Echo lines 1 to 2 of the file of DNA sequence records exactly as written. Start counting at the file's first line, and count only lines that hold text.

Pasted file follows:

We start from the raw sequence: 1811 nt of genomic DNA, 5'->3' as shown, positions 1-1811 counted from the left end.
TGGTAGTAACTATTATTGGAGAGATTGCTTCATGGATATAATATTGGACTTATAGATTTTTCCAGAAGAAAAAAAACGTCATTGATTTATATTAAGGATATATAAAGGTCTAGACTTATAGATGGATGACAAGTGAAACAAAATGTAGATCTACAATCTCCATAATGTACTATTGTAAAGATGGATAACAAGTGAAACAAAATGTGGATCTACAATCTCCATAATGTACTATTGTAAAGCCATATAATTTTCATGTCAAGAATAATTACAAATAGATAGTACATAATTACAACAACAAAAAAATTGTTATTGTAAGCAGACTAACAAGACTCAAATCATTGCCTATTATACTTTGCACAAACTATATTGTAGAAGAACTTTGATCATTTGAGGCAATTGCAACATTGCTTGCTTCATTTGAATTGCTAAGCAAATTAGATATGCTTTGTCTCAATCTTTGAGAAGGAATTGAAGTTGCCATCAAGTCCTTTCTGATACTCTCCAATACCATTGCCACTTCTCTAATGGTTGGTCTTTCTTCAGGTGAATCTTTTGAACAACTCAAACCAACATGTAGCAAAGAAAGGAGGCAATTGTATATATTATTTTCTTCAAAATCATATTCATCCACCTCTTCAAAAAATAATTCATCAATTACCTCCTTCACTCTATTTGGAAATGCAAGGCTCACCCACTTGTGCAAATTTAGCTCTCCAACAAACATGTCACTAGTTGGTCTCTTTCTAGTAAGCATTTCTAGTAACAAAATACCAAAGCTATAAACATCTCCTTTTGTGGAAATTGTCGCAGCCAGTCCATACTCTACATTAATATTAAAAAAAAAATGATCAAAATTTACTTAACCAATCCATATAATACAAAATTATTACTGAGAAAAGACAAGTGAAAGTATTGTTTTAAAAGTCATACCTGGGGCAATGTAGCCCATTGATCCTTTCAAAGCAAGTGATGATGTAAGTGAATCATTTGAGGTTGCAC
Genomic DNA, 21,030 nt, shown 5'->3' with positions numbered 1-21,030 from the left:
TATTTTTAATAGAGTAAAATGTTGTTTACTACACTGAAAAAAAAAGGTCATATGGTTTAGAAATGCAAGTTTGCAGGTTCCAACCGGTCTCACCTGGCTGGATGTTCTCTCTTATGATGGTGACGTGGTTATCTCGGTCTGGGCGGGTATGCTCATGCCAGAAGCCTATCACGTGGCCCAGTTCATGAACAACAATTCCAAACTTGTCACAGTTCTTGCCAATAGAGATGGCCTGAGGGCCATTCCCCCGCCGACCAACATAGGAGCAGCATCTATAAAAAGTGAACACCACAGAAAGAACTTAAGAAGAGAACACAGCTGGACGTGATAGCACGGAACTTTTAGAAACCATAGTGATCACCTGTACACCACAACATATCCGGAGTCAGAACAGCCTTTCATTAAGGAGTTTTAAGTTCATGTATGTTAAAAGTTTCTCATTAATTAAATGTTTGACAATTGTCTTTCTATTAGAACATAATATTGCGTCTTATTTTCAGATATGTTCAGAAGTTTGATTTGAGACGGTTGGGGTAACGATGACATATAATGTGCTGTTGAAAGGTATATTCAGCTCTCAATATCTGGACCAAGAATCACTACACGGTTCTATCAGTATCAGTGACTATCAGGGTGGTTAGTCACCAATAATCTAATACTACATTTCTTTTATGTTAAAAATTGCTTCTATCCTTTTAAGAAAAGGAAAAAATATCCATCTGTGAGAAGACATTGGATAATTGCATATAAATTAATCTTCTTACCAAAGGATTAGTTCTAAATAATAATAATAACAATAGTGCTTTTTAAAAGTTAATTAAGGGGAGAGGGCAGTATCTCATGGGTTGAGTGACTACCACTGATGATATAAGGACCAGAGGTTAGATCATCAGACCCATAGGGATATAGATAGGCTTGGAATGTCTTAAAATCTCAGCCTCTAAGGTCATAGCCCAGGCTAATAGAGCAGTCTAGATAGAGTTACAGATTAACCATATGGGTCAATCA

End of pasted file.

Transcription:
We start from the raw sequence: 1811 nt of genomic DNA, 5'->3' as shown, positions 1-1811 counted from the left end.
TGGTAGTAACTATTATTGGAGAGATTGCTTCATGGATATAATATTGGACTTATAGATTTTTCCAGAAGAAAAAAAACGTCATTGATTTATATTAAGGATATATAAAGGTCTAGACTTATAGATGGATGACAAGTGAAACAAAATGTAGATCTACAATCTCCATAATGTACTATTGTAAAGATGGATAACAAGTGAAACAAAATGTGGATCTACAATCTCCATAATGTACTATTGTAAAGCCATATAATTTTCATGTCAAGAATAATTACAAATAGATAGTACATAATTACAACAACAAAAAAATTGTTATTGTAAGCAGACTAACAAGACTCAAATCATTGCCTATTATACTTTGCACAAACTATATTGTAGAAGAACTTTGATCATTTGAGGCAATTGCAACATTGCTTGCTTCATTTGAATTGCTAAGCAAATTAGATATGCTTTGTCTCAATCTTTGAGAAGGAATTGAAGTTGCCATCAAGTCCTTTCTGATACTCTCCAATACCATTGCCACTTCTCTAATGGTTGGTCTTTCTTCAGGTGAATCTTTTGAACAACTCAAACCAACATGTAGCAAAGAAAGGAGGCAATTGTATATATTATTTTCTTCAAAATCATATTCATCCACCTCTTCAAAAAATAATTCATCAATTACCTCCTTCACTCTATTTGGAAATGCAAGGCTCACCCACTTGTGCAAATTTAGCTCTCCAACAAACATGTCACTAGTTGGTCTCTTTCTAGTAAGCATTTCTAGTAACAAAATACCAAAGCTATAAACATCTCCTTTTGTGGAAATTGTCGCAGCCAGTCCATACTCTACATTAATATTAAAAAAAAAATGATCAAAATTTACTTAACCAATCCATATAATACAAAATTATTACTGAGAAAAGACAAGTGAAAGTATTGTTTTAAAAGTCATACCTGGGGCAATGTAGCCCATTGATCCTTTCAAAGCAAGTGATGATGTAAGTGAATCATTTGAGGTTGCAC